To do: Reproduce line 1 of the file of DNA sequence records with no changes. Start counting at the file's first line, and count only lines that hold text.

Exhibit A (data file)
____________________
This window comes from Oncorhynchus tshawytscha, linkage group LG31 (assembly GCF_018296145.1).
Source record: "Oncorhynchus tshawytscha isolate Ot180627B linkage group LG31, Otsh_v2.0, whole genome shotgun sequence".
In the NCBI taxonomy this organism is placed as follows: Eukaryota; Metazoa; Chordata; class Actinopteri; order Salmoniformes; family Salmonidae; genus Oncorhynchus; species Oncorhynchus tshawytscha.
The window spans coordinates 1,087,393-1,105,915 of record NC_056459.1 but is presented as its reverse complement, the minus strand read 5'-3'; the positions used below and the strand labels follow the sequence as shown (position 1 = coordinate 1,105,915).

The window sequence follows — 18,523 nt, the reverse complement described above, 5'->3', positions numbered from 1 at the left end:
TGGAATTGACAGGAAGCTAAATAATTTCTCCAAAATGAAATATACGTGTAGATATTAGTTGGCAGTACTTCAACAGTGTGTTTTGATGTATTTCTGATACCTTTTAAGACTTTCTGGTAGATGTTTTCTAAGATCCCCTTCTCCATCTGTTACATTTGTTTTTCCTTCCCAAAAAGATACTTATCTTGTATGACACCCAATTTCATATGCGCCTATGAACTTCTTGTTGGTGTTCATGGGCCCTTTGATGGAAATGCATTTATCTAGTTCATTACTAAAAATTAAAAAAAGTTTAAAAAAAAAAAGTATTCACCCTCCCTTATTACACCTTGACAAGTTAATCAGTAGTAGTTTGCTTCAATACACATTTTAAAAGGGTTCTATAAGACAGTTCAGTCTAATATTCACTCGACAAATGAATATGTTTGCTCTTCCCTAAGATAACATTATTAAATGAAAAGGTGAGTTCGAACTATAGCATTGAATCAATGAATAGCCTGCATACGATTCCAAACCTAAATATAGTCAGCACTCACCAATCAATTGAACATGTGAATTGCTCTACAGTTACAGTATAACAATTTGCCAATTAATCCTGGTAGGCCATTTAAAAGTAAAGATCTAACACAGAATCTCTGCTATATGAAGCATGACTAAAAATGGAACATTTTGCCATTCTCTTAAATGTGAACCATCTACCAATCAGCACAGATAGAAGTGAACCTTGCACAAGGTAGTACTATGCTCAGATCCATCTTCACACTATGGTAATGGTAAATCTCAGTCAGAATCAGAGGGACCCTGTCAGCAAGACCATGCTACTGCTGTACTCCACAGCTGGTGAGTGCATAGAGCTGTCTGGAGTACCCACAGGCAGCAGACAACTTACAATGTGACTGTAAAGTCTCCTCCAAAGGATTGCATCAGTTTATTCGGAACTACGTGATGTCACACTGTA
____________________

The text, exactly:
This window comes from Oncorhynchus tshawytscha, linkage group LG31 (assembly GCF_018296145.1).